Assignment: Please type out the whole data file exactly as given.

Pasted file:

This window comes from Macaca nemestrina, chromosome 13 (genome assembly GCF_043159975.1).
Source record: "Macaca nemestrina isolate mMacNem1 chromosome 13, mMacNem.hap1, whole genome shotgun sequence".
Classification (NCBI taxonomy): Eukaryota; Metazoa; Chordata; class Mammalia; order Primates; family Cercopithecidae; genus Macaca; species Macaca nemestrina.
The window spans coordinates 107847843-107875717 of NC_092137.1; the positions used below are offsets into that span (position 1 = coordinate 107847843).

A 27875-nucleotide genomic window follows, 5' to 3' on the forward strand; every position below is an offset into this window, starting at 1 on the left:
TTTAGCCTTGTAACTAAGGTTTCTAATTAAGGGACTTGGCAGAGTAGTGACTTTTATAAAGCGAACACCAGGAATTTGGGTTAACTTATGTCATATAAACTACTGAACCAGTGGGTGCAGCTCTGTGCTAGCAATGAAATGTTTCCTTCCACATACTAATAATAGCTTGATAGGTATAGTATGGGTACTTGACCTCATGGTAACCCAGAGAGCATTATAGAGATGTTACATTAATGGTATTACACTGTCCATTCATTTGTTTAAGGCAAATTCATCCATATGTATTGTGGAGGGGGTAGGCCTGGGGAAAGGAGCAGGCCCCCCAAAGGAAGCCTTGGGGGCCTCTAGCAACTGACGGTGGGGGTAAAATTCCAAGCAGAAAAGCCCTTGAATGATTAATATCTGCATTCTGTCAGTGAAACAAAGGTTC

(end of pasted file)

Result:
This window comes from Macaca nemestrina, chromosome 13 (genome assembly GCF_043159975.1).
Source record: "Macaca nemestrina isolate mMacNem1 chromosome 13, mMacNem.hap1, whole genome shotgun sequence".
Classification (NCBI taxonomy): Eukaryota; Metazoa; Chordata; class Mammalia; order Primates; family Cercopithecidae; genus Macaca; species Macaca nemestrina.
The window spans coordinates 107847843-107875717 of NC_092137.1; the positions used below are offsets into that span (position 1 = coordinate 107847843).

A 27875-nucleotide genomic window follows, 5' to 3' on the forward strand; every position below is an offset into this window, starting at 1 on the left:
TTTAGCCTTGTAACTAAGGTTTCTAATTAAGGGACTTGGCAGAGTAGTGACTTTTATAAAGCGAACACCAGGAATTTGGGTTAACTTATGTCATATAAACTACTGAACCAGTGGGTGCAGCTCTGTGCTAGCAATGAAATGTTTCCTTCCACATACTAATAATAGCTTGATAGGTATAGTATGGGTACTTGACCTCATGGTAACCCAGAGAGCATTATAGAGATGTTACATTAATGGTATTACACTGTCCATTCATTTGTTTAAGGCAAATTCATCCATATGTATTGTGGAGGGGGTAGGCCTGGGGAAAGGAGCAGGCCCCCCAAAGGAAGCCTTGGGGGCCTCTAGCAACTGACGGTGGGGGTAAAATTCCAAGCAGAAAAGCCCTTGAATGATTAATATCTGCATTCTGTCAGTGAAACAAAGGTTC